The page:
An electrode is a conductor that is used to make contact with a nonmetallic part of a circuit. Electrodes are commonly used in electrochemical cells (see Figure 1), semiconductors like diodes, and in medical devices.
An electrode is classified as either a cathode or an anode depending on if current is flowing into or out of the electrode. Conventional current flows into a device through its anode and leaves the device through the cathode.
Confusion arises in defining anodes and cathodes because of the ambiguity of the term "current". Electron flow is the correct way to think of current, in which negatively charged electrons move around a circuit. However, before it was determined that negative charge carriers were responsible for current, it was assumed that positive charges were moving to create a current.. Since there are no practical differences in the two ways of describing current, the traditional definition stuck around for some technical terms of circuitry. This is why the cathode is defined as the electrode by which a conventional current leaves a device and the anode as by which a conventional current returns to it (see Figure 2).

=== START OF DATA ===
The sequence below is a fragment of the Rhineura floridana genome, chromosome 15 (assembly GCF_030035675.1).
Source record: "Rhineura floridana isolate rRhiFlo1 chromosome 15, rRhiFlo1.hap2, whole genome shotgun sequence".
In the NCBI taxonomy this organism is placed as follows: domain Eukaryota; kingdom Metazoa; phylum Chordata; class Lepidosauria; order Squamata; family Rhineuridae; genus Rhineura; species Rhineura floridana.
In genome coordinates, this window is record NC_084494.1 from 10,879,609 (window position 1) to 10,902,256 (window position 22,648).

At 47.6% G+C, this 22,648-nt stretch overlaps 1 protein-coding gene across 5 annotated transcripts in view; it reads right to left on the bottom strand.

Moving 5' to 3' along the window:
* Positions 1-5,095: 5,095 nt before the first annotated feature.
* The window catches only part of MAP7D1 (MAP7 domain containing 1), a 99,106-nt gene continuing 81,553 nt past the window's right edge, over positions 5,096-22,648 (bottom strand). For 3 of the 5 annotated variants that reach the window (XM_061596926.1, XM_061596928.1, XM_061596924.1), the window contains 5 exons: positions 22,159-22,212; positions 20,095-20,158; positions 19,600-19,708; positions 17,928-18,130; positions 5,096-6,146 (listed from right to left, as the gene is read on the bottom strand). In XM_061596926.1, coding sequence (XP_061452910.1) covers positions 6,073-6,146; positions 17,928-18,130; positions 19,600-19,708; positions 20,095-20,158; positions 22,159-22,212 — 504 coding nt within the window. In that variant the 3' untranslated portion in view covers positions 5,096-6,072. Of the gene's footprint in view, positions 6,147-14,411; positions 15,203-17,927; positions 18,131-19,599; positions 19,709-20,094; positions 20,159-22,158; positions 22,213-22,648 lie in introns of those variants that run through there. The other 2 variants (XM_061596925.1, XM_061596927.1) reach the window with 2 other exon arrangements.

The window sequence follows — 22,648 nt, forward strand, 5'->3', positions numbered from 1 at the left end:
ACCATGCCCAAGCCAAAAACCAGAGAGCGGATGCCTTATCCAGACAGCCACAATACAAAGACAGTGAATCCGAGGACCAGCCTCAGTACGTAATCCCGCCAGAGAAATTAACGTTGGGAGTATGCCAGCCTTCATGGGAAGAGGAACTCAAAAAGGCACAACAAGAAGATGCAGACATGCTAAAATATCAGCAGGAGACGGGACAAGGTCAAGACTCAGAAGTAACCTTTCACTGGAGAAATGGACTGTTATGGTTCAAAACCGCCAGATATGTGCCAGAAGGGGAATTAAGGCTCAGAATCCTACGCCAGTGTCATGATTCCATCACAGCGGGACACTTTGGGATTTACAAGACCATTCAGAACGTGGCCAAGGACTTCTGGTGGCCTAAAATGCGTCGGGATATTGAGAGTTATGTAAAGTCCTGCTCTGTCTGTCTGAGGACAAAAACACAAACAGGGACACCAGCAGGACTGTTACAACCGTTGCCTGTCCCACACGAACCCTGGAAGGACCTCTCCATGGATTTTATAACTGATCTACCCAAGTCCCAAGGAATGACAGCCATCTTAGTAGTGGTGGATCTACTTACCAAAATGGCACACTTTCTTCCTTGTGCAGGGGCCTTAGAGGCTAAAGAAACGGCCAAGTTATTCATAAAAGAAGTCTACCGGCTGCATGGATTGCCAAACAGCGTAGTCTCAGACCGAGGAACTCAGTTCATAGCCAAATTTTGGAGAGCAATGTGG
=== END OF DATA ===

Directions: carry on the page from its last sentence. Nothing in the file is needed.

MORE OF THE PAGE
In voltaic and electrolytic cells, the cathode is the electrode at which reduction occurs, while oxidation occurs at the anode. This way of defining cathodes and anodes is more widely used in chemistry. Any anions or cations in the cell will also be attracted to the anode and cathode respectively (see Figure 1).